At this stage ETE may want to reduce cost and concentrate only on the most successful products and services targeted to the most profitable customers. Communication objectives are mainly to remind existing loyal customers to purchase the products or services. Here, marketing communications must be creative to attract new target groups.
Table 1: Stage in the Product Life Cycle and Communication Objectives




CONCLUSIONS

With so many products and services to choose from, consumers are often overwhelmed by the vast number of advertisements flooding both online and offline communication channels. Marketing messages run the risk of being overlooked and ignored if they are not relevant to consumers' needs and wants.

One of the major benefits of integrated marketing communications is that marketers can clearly and effectively communicate their brand's story and messaging across several communication channels to create brand awareness. IMC is also more cost-effective than mass media since consumers are likely to interact with brands across various forums and digital interfaces. As consumers spend more time on computers and mobile devices, marketers seek to weave together multiple exposures to their brands using different touch points. Companies can then view the performance of their communication tactics as a whole instead of as fragmented pieces.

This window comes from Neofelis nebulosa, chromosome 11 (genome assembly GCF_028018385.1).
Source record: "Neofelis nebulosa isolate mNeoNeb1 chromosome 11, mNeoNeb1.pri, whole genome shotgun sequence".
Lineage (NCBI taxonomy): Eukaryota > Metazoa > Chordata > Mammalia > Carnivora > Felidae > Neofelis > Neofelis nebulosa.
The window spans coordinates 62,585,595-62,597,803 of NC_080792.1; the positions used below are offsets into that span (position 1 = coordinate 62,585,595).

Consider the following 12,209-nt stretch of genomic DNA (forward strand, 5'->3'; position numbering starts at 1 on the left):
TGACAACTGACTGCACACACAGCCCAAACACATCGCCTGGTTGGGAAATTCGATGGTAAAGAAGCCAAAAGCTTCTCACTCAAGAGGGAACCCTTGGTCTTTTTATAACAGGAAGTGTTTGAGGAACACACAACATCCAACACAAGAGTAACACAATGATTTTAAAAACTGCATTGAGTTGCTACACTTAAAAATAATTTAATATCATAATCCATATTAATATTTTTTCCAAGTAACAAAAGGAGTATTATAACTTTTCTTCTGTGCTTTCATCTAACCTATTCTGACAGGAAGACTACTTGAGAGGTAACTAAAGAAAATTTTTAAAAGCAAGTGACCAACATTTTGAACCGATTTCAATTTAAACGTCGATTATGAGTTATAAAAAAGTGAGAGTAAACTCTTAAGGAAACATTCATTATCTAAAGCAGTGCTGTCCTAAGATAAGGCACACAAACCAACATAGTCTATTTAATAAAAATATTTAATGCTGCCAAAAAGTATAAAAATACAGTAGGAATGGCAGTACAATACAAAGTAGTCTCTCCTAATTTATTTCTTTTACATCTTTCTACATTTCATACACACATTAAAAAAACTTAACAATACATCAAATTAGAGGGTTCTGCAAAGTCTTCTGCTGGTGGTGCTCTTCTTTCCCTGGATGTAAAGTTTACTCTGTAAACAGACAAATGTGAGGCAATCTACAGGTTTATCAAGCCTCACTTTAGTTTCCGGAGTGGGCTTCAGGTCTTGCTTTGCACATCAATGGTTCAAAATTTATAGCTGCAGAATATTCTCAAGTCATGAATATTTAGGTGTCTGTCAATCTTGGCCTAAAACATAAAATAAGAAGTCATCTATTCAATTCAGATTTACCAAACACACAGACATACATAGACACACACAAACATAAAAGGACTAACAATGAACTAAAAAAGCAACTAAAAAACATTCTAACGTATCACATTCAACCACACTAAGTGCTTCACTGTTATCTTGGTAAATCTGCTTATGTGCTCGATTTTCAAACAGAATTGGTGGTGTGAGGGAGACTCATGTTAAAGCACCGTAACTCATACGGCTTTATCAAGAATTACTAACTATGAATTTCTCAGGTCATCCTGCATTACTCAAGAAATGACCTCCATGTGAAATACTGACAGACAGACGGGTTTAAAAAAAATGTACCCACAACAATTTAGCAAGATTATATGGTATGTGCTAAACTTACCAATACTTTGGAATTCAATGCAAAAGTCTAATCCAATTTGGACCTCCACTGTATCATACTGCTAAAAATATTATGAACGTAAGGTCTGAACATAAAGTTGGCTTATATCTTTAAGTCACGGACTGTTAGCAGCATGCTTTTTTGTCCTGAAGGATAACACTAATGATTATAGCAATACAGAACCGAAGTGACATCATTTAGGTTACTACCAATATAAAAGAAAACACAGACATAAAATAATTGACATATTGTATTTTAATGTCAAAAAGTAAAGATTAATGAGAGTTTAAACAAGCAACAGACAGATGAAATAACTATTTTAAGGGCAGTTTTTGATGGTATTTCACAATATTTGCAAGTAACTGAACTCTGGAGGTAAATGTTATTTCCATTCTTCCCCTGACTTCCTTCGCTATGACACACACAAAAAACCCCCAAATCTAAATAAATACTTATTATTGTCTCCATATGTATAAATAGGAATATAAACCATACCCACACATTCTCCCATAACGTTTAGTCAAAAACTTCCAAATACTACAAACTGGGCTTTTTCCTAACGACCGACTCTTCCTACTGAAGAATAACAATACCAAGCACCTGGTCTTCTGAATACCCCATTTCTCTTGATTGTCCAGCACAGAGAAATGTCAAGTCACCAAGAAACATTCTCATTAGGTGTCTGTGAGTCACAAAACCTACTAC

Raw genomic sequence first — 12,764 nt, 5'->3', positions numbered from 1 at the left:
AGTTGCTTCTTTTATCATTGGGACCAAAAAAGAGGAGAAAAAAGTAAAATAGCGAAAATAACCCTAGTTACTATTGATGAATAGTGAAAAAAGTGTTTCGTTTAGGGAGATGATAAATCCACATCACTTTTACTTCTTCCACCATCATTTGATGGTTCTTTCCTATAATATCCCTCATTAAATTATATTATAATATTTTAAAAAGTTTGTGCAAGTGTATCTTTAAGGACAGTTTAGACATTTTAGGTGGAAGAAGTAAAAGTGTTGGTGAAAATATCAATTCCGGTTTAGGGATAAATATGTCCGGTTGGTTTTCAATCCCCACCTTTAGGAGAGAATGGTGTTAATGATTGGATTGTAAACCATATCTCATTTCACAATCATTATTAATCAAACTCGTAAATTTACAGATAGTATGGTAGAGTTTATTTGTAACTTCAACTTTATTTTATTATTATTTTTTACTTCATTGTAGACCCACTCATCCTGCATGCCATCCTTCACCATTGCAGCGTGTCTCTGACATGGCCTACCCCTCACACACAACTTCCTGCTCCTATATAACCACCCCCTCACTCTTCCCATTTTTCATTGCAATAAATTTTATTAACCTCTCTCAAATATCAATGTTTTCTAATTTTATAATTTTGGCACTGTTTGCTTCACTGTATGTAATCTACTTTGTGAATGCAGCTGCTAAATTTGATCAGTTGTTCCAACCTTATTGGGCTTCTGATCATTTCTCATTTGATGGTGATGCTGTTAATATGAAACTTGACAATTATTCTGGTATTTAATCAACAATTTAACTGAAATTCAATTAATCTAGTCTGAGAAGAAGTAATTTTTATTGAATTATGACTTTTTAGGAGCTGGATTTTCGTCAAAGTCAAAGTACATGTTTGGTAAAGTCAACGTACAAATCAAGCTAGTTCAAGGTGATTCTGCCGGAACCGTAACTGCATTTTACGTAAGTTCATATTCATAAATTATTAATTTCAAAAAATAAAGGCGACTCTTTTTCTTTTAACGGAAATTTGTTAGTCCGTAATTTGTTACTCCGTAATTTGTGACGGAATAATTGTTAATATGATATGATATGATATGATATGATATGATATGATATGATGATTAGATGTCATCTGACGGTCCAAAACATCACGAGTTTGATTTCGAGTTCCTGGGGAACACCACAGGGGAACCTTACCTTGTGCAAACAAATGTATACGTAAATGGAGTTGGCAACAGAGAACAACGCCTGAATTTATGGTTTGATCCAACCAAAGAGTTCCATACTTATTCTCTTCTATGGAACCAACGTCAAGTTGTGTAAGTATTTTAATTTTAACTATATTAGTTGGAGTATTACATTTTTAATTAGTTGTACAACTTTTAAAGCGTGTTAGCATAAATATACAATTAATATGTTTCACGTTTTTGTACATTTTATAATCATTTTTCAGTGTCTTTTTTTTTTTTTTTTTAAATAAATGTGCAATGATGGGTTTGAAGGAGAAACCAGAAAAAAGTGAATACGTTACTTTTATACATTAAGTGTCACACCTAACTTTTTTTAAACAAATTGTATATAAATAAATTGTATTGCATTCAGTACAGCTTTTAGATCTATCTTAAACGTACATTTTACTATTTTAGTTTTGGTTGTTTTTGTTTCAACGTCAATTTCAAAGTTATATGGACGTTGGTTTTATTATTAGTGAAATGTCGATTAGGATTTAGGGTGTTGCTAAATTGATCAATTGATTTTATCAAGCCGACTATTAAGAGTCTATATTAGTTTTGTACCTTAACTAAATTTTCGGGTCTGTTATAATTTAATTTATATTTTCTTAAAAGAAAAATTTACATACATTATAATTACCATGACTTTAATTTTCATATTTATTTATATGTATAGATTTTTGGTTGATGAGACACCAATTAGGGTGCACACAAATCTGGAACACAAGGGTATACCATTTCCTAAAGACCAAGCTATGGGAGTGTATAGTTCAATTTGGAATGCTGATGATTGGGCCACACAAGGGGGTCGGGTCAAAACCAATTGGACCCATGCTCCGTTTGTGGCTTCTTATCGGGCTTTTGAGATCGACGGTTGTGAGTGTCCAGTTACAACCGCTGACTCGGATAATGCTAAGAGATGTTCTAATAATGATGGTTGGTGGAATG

The other benefit of integrated marketing communications is that it creates a competitive advantage for companies looking to boost their sales and profits. This is especially useful for small- or mid-sized firms with limited staff and marketing budgets. IMC immerses customers in communications and helps them move through the various stages of the buying process. The organization simultaneously consolidates its image, develops a dialogue, and nurtures its relationship with customers throughout the exchange. IMC can be instrumental in creating a seamless purchasing experience that spurs customers to become loyal, lifelong customers.








ATTACHMENT

REFERENCES
Caywood, D., Schultz, D.E., Wang, p. (1991), "Integrated marketing communications: a
survey of national goods advertisers", unpublished report, Medill School of Journalism, Northwestern University, June,

Coulson-Thomas, C.J. (1983), Marketing Communications, Butterworth-Heineman, Oxford.

Dyer, G. (1982), Advertising As Communication, Routledge, London, .

Kitchen, P.J., Schultz, D.E. (1999), "A multi-country comparison of the driver for IMC",
Journal of Advertising Research, Vol. 39 No.1, pp.17-21.

Miller, D., Rose, P.B. (1994), "Integrated communications: a look at reality", Public RelationsQuarterly, Vol. 39 No.1, pp.13.

Smith, P.R., Berry, C., Pulford, A. (1999), Strategic Marketing Communications, KoganPage, London.